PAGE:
Movie review: Much-filmed ‘Jane Eyre’ gets brisk, unconventional retelling
Any filmgoer looking askance at yet another adaptation of Charlotte Bronte’s often-filmed 1847 novel “Jane Eyre” can rest assured that the new one by up-and-coming director Cary Fukunaga is a smart, worthy addition to the book’s burgeoning, multi-media canon.
Since 1910, Bronte’s sprawling, multi-themed, five-stage tome has spawned 18 film versions, at least 10 TV adaptations, a radio drama, a two-act ballet, a stage musical, an opera, a symphonic interpretation, a graphic novel, numerous literary spinoffs, prequels and sequels and more.
So what’s new to glean from this heavily worked literary artifact whose 38 chapters are chockablock with florid motifs and allusions (from romanticism to Gothic horror; from the Byronic hero to the madwoman in the attic) and whose five sections range through hefty matters of morality and religion, social class and gender relations, love and passion, independence and the search for home and family, as well as atonement and forgiveness?
In the fairly flinty but lovely performance by Mia Wasikowska (“Alice in
Wonderland”) as Jane, in the cannily configured script by British playwright Moira Buffini (“Tamara Drewe”) and in the bold, richly visual direction of Fukunaga this film seems surprisingly fresh, more tough-minded and less melodramatic than previous versions.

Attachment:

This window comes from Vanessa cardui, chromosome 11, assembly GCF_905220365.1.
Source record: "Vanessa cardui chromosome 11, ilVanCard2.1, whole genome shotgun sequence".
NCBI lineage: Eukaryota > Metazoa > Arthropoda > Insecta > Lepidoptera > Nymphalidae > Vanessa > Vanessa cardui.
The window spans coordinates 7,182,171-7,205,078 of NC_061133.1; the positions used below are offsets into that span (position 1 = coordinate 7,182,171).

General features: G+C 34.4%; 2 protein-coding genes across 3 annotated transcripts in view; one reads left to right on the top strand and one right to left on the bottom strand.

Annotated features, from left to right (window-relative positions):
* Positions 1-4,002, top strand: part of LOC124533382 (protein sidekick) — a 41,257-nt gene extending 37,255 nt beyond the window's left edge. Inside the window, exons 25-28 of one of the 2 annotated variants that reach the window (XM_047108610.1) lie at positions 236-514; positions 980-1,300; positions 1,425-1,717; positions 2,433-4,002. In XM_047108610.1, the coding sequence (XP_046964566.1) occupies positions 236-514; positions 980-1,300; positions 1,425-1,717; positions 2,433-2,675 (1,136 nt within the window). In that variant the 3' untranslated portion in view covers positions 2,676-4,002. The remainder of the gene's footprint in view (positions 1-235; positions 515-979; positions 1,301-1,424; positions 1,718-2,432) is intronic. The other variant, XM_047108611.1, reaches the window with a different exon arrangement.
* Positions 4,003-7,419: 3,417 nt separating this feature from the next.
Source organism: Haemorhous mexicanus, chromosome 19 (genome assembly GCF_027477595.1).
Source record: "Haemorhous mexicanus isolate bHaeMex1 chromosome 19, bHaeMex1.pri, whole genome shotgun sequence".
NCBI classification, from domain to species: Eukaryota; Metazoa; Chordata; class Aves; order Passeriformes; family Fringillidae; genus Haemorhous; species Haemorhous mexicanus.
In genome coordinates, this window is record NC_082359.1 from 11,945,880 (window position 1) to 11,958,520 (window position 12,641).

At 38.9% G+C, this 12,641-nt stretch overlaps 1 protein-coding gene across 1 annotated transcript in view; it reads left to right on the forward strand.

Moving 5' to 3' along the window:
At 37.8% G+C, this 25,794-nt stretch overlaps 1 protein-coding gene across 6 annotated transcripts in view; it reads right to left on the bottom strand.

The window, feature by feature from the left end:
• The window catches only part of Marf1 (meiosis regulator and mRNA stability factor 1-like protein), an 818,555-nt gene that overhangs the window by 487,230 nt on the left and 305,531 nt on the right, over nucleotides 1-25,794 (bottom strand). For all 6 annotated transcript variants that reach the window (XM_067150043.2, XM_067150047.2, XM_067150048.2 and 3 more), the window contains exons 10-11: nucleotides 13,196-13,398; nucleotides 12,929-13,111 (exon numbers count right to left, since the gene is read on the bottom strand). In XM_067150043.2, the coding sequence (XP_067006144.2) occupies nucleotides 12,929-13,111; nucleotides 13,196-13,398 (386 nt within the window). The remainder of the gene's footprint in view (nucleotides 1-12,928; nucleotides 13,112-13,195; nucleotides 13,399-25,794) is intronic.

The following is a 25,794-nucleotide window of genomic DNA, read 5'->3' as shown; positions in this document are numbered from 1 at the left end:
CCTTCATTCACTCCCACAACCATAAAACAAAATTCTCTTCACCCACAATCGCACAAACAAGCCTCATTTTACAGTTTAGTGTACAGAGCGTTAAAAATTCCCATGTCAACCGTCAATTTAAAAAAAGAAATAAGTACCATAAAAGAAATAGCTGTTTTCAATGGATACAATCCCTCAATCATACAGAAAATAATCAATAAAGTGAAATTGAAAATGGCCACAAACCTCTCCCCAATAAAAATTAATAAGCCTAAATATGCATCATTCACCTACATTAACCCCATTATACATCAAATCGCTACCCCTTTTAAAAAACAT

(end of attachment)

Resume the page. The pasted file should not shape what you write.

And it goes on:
Fukunaga, a film phenom who earned a Student Oscar at the University of California Santa Cruz and launched his career strongly with the tough immigrant thriller “Sin Nombre,” seems an odd choice to helm this elaborate period piece. But it seems his fresh eyes and contemporary sensibilities serve the material well.
Unlike previous versions (notably the 1944 Orson Welles-Joan Fontaine film and the lush, 1996 Franco Zeffereli picture), this film radically shuffles the story’s chronology and opens with a nifty framing device before condensing Jane’s cruel Victorian childhood into concise flashbacks.
The movie opens with Jane fleeing Thornfield Hall and Rochester’s dire secret into a sodden, storm-swept night on the desolate moors. After a shivering Jane is taken in by the pious clergyman St. John Rivers (Jamie Bell of “Billy Elliot” fame) and his kindly sisters (Holliday Grainger and Tamzin Merchant), we hark back to the chapters that brought her here.
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